Thumbs vs. Pacifiers

When Frances was 3 weeks old we started giving her a pacifier. Even as brand new parents we could tell she needed to comfort suck, and feeding on demand was giving her a lactose overload. She would gladly take the pacifier but as soon as she’d start to relax the pacifier would fall out of her mouth and she’d start crying again. After a few days we tired of this game and stopped. I was reading the archives and saw that Joy had better luck with pacifiers.

Thumb Sucking Practice

Thumb Sucking Practice

In the absence of a pacifier, Frances continued sucking on her whole fist to self-sooth. This produced a sound so loud, I swear you could hear it next door. I don’t think she was happy with it either. I half-heartedly tried to show her how to suck her thumb a few times, but I wasn’t sure it was a good idea. I mean, it’s just a bad habit to have to break later, right?

Well, her grandmother thought it might be time to try the thumb again and Frances took to it right away (although it was a few days before she mastered it). Now she happily sucks away when she’s falling asleep and is sleeping even longer stretches at night. Are we going to live to regret this?

Did you encourage your baby to use a pacifier or suck her thumb?


  1. My baby learned how to suck her thumb when she was 2.5 months old and from that point on, she slept through the night. Before that, I tried to give her pacis, but she refused them. When I weaned her from the bottle around 12 months, her thumb sucking increased dramatically, so looking back, I wish I would have waited a bit longer to wean her. Now, at 18 months, she still loves to suck her thumb when she is tired, bored, or stressed. I am hoping that she will stop on her own as she gets a bit older. I’m planning to ignore it as much as possible. I guess we’ll see…

  2. I like the new look of this site! Do I know the photographer by any chance?

  3. I do like the new banner.

  4. Michele says:

    Carrie, I think ignoring it sounds like a good idea so it doesn’t become a big “issue”. I don’t want to make it a bigger deal then it is.

    Nancy, I’m glad you like the new site! But no, I don’t think you know the photographer since even I don’t!

  5. I sucked my fingers as a child. It can be hard to wean a kid off of that! I had to have professional intervention at age 4 or 5 when my unusual way of sucking my fingers was starting to give me an overbite. Fortunately I think that sucking a thumb is not so dangerous for the orthodontia. The other good news is that one session with some sort of child psychologist or dental therapist (?) cured me of the finger sucking.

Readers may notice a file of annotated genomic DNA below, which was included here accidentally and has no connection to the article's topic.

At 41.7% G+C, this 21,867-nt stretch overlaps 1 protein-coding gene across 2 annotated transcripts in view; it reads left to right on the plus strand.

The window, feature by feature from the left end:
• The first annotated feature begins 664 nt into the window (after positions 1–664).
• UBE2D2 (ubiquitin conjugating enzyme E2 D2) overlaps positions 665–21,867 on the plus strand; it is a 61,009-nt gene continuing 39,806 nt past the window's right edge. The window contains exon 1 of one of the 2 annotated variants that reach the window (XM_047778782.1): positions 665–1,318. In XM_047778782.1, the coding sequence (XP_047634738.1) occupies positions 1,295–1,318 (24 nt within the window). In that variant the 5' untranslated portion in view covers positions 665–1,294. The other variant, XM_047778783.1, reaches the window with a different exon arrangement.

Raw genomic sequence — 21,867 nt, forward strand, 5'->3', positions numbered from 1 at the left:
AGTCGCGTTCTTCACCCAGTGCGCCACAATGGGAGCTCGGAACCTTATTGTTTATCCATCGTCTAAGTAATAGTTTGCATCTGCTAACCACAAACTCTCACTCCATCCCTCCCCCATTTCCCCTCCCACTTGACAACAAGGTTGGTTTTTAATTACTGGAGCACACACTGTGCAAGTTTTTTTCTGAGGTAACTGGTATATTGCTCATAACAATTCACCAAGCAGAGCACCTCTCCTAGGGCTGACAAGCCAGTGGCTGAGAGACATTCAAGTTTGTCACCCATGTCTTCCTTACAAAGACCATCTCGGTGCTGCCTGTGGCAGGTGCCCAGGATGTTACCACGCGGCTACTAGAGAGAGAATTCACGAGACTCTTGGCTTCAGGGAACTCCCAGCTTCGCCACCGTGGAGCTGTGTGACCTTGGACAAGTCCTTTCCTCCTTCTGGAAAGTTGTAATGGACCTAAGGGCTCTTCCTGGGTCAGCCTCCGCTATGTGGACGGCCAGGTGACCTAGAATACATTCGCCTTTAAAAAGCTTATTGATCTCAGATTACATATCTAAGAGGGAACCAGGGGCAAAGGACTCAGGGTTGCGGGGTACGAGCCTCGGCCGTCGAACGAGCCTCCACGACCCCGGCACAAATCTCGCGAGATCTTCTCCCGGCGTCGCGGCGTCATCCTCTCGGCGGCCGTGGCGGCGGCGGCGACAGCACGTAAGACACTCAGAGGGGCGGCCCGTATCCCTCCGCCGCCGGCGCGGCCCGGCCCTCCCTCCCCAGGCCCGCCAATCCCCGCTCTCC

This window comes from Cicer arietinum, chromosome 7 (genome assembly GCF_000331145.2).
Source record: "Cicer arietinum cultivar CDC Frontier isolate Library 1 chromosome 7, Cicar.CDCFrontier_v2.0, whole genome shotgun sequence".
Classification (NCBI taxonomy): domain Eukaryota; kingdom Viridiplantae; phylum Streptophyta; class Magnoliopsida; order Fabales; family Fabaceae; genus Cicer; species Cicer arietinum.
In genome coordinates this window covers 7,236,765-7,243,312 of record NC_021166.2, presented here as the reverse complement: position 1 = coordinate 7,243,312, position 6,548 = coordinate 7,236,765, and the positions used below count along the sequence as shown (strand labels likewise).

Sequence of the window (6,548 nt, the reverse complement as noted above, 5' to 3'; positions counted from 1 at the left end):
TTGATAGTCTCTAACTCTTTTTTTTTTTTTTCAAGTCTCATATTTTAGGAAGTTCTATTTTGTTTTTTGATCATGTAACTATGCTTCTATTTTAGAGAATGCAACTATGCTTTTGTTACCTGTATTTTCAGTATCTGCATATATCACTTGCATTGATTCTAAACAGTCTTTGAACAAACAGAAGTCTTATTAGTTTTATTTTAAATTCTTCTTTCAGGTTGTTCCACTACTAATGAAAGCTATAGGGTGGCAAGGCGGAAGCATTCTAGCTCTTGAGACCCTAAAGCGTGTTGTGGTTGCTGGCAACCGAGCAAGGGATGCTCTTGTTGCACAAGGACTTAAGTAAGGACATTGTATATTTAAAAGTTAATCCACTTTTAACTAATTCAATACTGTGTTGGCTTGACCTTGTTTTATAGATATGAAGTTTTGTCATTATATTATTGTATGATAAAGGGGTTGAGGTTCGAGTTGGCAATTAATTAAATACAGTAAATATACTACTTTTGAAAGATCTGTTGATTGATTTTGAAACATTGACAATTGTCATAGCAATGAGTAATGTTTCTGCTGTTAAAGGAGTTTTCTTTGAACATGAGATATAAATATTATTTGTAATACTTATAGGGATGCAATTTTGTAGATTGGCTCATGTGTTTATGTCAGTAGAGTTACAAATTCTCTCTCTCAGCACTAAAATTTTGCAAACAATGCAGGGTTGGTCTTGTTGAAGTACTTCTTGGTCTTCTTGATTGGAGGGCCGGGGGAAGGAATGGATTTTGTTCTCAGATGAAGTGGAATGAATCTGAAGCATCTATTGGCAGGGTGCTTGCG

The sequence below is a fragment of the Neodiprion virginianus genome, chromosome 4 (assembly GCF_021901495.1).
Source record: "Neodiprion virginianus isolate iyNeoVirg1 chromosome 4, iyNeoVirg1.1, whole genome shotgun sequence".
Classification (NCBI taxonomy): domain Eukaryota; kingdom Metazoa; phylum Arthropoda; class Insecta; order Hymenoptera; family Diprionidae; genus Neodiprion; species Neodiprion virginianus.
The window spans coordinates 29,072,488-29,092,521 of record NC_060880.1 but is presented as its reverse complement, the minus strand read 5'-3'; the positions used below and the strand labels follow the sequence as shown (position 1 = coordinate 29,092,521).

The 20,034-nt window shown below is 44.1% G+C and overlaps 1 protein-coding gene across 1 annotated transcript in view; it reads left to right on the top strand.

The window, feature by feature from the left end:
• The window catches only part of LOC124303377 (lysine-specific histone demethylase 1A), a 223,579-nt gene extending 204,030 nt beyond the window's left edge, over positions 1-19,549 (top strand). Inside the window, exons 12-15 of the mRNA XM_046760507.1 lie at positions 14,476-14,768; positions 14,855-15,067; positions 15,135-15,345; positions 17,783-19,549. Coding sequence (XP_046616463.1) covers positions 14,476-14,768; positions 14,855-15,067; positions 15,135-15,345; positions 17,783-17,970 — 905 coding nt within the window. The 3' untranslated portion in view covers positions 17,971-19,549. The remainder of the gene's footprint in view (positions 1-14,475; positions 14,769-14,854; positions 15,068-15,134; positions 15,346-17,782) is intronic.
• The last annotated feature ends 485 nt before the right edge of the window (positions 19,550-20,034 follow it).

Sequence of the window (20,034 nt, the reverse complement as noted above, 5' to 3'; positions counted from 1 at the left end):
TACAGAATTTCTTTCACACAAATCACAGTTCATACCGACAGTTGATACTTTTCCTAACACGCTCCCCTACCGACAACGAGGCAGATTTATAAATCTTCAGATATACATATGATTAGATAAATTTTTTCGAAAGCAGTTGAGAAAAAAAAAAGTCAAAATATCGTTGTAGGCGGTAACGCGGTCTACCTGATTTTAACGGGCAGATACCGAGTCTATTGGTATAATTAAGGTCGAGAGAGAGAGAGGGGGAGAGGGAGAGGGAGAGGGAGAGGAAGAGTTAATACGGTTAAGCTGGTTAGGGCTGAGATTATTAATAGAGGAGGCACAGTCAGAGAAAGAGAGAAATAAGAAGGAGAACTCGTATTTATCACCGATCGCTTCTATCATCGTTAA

6. Gina, do you remember the session with the therapist? I’m curious as to what she said to you that “cured” you.

  7. My oldest starting sucking her thumb around 4 months and it also increased after I weaned her at 13 months due to pregnancy. She is almost 5 and still sucks her thumb at night or when she’s uncomfortable. I tried to get my youngest to use both a pacifier and her thumb, to no avail.

  8. Gina, I think you are remembering that wrong. I thought you had a whole month’s worth of therapy. There was a party at the end when you made it. I wasn’t invited. NOT FAIR!

  9. Before my daughter turned 4 I told her that when she turned 4 she couldn’t suck her thumb anymore. The day after, she started to put her thumb to her mouth, looked at it, and started sucking her index finger instead.

  10. Deb, that’s one smart cookie! Hilarious!

  11. Rebecca, I had no idea you were still holding a grudge about that party after more than 30 years! As a matter of fact, I do remember the therapy session, sort of. The therapist mentioned a friend of mine (Colleen) who had recently stopped sucking her thumb, and also dropped the information that the friend had gotten some sort of prize at the end of a certain period of time of not sucking her thumb. It was a very vivid visual for me of my friend being able to do it, and me getting the prize. I got a gold star on a calendar every day that I didn’t suck my fingers. I thought that it was three months, but maybe it just seemed like that because I was a kid. I remember the prize being a toy train that we used to have for going around the Christmas tree. Rebecca seems to remember it as a big party that she wasn’t invited to. Maybe it was both! Lucky me!

  12. Michele says:

    Gina, I asked your dad about it and he mentioned the train set prize. He also said that you talked with the therapist regularly on the phone to discuss your progress and such, but doesn’t remember a party.

Speak Your Mind